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Available from: Andres M Lozano, Aug 24, 2015
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    • "It has been proposed that α-synuclein exerts protective effects (Hashimoto et al., 2002), while the A53P mutant α-synuclein sensitizes cells upon oxidative damage (Ko et al., 2000). DJ-1 oxidation induces its mitochondrial translocation (Canet-Aviles et al., 2004), and DJ-1 knockdown or mutants render cells more susceptible to parkinsonian toxins and oxidative stress (Taira et al., 2004; Kim et al., 2005). In addition, DJ-1 has been reported to regulate GSH levels (Liu et al., 2008). "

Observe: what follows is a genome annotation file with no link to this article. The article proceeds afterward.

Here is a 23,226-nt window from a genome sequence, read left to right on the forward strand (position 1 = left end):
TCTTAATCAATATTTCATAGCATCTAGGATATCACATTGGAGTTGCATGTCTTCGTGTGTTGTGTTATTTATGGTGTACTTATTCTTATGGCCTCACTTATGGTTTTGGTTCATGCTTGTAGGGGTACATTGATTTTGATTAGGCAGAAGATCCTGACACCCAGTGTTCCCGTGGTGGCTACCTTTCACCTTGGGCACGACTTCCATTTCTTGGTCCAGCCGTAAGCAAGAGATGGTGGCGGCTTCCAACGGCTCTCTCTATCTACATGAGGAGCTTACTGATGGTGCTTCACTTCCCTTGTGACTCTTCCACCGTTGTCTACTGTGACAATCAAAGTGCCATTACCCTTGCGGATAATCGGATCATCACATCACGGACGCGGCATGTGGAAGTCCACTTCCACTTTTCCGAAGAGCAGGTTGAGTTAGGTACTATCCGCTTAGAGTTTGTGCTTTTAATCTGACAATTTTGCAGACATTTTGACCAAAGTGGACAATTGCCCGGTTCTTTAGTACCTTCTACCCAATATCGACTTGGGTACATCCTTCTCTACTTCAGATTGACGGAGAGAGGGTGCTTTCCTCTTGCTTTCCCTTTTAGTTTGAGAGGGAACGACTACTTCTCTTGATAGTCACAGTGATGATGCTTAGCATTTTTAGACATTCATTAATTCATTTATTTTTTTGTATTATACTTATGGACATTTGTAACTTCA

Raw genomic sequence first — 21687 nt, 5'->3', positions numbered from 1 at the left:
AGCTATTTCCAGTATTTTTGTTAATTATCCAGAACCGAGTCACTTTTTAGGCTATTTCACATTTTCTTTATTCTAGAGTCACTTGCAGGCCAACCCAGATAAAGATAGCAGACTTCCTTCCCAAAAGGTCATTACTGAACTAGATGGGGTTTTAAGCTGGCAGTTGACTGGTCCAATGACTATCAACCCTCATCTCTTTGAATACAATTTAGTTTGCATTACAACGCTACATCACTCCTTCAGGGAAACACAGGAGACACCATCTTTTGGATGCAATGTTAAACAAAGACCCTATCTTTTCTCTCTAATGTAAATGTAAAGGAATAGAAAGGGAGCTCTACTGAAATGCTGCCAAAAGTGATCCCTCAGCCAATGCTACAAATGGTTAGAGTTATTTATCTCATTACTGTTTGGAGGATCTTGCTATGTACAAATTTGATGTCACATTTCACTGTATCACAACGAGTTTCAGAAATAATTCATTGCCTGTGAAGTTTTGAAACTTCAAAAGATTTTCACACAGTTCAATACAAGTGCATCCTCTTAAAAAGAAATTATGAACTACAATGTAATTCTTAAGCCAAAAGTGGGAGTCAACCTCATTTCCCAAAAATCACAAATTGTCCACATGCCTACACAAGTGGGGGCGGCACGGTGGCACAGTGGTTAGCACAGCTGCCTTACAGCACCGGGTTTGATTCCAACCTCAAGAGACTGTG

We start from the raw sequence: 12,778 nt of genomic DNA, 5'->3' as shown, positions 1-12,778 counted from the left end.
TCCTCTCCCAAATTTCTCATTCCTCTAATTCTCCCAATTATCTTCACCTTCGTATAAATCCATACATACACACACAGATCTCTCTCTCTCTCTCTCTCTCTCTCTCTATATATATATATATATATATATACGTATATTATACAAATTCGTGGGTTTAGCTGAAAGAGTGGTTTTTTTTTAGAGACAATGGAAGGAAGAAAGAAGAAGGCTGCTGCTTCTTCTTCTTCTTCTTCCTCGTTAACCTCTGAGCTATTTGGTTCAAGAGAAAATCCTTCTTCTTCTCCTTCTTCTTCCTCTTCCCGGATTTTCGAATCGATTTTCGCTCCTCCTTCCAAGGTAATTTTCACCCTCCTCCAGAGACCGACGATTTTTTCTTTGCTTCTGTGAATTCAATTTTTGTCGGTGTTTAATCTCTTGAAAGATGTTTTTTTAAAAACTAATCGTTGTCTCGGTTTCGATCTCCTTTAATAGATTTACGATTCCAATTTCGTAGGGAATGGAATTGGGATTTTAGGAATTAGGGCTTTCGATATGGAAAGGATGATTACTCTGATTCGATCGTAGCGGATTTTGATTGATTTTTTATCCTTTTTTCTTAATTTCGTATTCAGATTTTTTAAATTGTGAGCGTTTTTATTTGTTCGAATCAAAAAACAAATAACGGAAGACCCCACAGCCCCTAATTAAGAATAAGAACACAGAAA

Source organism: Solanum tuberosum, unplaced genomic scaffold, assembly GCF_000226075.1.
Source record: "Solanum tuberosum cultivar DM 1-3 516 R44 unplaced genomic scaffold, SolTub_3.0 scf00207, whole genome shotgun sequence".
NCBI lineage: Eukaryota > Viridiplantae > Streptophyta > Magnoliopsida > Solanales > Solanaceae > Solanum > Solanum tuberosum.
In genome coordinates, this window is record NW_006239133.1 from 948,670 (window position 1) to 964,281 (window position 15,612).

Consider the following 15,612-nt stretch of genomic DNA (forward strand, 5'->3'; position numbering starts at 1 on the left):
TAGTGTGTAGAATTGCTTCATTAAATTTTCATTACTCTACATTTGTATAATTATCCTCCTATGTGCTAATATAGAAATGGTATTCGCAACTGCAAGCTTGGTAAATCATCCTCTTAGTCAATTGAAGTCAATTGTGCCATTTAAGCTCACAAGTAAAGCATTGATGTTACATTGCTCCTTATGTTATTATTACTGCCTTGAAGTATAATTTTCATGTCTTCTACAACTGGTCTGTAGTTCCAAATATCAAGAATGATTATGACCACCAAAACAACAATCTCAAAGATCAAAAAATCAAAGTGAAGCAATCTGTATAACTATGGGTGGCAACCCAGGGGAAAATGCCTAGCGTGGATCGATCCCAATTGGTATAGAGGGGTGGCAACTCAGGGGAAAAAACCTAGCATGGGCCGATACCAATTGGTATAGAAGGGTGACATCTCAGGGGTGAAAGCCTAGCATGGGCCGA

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    ABSTRACT: Oxidative stress is a common hallmark of neuronal cell death associated with neurodegenerative disorders such as Alzheimer's disease, Parkinson's disease, as well as brain stroke/ischemia and traumatic brain injury. Increased accumulation of reactive species of both oxygen (ROS) and nitrogen (RNS) has been implicated in mitochondrial dysfunction, energy impairment, alterations in metal homeostasis and accumulation of aggregated proteins observed in neurodegenerative disorders, which lead to the activation/modulation of cell death mechanisms that include apoptotic, necrotic and autophagic pathways. Thus, the design of novel antioxidant strategies to selectively target oxidative stress and redox imbalance might represent important therapeutic approaches against neurological disorders. This work reviews the evidence demonstrating the ability of genetically encoded antioxidant systems to selectively counteract neuronal cell loss in neurodegenerative diseases and ischemic brain damage. Because gene therapy approaches to treat inherited and acquired disorders offer many unique advantages over conventional therapeutic approaches, we discussed basic research/clinical evidence and the potential of virus-mediated gene delivery techniques for antioxidant gene therapy.